Watching the red cars go around

The weather in these parts was fantastic last weekend, and so my family and I went to an amusement park on Sunday to take advantage of it. A friend of my older daughter’s joined us for an afternoon and evening of fun on what felt like a bonus summer day.

Lots of other people had the same idea, and as a result we didn’t get to go on as many rides as we wanted to. But we had bought season passes for this year and next, so our disappointment was tempered by the expectation that next year (and maybe even next weekend) would give us opportunities to go back there again. Now we’ll have something to look forward to as winter sets in a few months from now.

The first, and as it turned out, the only ride we all waited for together was something called the Triple Play. It wasn’t one of the well-known thrill coasters, so the wait was something like twenty minutes. By way of contrast, I later waited two hours for a Batman-themed ride that hardly lasted two minutes.

When we got to the front of the line for the Triple Play, the operator indicated there were two empty cars left, meaning that four of us could go on the ride.  My wife and younger daughter took one of the cars, and my daughter and her friend took the other one, leaving me the odd man out.  Rather than waiting for the next ride, I instictively went through to the ride’s exit, thinking that we could all go on to the next ride after theirs was finished.  Sometimes a snap decision can be one you regret later, but that wasn’t the case here.

As the lap bars were being pulled down, and the seatbelts were being fastened, I found a spot on a grassy walkway that afforded a view of the ride as it was going on. The sun was still shining, but I was in a shaded area with a pleasant breeze blowing on me.  In the middle of a crowded and busy theme park, I had found a comfortable spot to be. So far, so good.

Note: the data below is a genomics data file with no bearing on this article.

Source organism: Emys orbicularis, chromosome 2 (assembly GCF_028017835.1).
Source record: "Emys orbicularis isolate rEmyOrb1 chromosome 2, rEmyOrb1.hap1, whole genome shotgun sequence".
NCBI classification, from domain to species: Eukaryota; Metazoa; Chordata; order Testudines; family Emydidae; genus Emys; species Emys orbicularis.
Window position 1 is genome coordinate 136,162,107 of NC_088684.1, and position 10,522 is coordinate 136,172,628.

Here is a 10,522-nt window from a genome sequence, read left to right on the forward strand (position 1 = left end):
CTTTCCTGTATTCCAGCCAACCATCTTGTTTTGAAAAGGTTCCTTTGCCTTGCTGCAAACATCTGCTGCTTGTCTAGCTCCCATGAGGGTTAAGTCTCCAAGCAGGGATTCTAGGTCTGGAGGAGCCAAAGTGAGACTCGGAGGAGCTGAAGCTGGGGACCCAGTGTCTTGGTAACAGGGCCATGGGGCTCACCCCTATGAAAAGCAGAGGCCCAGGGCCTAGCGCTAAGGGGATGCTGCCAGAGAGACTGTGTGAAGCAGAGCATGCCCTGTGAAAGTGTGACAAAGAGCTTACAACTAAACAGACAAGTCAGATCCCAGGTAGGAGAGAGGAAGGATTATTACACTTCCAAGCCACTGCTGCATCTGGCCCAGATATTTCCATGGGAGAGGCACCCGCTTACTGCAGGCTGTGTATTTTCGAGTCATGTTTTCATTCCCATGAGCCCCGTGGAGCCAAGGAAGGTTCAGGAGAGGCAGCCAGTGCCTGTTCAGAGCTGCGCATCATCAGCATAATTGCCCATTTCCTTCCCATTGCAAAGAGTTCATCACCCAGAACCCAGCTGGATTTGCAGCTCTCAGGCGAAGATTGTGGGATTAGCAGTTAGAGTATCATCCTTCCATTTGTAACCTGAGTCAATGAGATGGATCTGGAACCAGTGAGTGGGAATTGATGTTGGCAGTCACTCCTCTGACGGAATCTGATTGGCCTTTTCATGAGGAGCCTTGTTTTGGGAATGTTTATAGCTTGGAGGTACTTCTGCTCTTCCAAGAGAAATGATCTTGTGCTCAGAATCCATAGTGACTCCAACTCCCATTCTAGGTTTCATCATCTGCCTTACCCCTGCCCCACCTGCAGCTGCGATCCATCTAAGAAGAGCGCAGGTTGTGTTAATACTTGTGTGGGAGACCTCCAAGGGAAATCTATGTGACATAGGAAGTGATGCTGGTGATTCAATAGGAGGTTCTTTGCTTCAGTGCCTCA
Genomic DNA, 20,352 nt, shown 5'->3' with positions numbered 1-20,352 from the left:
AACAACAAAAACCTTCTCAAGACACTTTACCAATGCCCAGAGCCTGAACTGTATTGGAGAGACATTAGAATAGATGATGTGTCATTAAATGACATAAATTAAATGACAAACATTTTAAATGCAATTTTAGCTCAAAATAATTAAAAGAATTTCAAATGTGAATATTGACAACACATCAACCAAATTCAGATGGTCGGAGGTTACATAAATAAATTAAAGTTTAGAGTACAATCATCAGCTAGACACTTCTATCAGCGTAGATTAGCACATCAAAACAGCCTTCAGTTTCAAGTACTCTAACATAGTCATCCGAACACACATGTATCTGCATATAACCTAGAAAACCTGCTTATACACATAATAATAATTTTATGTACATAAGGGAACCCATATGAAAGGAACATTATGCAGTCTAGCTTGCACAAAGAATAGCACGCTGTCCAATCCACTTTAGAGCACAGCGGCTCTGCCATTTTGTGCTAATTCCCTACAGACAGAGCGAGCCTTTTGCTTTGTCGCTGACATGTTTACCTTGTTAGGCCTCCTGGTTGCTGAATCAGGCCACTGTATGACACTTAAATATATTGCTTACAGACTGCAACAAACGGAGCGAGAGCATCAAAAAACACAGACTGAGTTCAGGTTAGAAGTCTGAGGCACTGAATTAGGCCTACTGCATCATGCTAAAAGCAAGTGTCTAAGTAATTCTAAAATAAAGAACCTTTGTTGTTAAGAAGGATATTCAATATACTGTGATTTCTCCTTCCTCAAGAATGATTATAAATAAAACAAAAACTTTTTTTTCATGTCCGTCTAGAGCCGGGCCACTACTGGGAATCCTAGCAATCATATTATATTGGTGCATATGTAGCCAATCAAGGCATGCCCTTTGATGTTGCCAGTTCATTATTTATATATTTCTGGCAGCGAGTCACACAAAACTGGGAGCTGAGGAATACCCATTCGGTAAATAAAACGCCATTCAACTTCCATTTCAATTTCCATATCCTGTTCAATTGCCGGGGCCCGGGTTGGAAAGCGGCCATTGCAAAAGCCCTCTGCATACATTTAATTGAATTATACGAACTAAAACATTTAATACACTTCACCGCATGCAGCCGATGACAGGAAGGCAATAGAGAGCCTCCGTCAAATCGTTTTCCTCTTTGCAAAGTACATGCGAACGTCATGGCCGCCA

As the ride started up, I saw why the ride was called the Triple Play. There was a circle of blue cars, and a circle of red cars, and a circle of green cars, with each one attached to an arm that was connected to the base of the ride. The ride’s hydraulic arms then lifted its riders into the air for a series of large loops.

At first, I couldn’t tell where my party was, but I spotted them in consecutive cars on the red circle of cars. As I watched them going around, again and again and again, I realized that they were all having a great time. And I couldn’t keep myself from smiling as I watched the people I care about the most go up, and come down, and go back up again, yelling with delight as they did so.

This wasn’t any big, life-changing moment, and I don’t know if they’ll remember this ride as fondly as I will. But from my vantage point, for the couple of minutes that the ride was doing its thing, I felt like the most fortunate man in the whole park. And I can’t imagine how going on the ride itself could  compare with that feeling.

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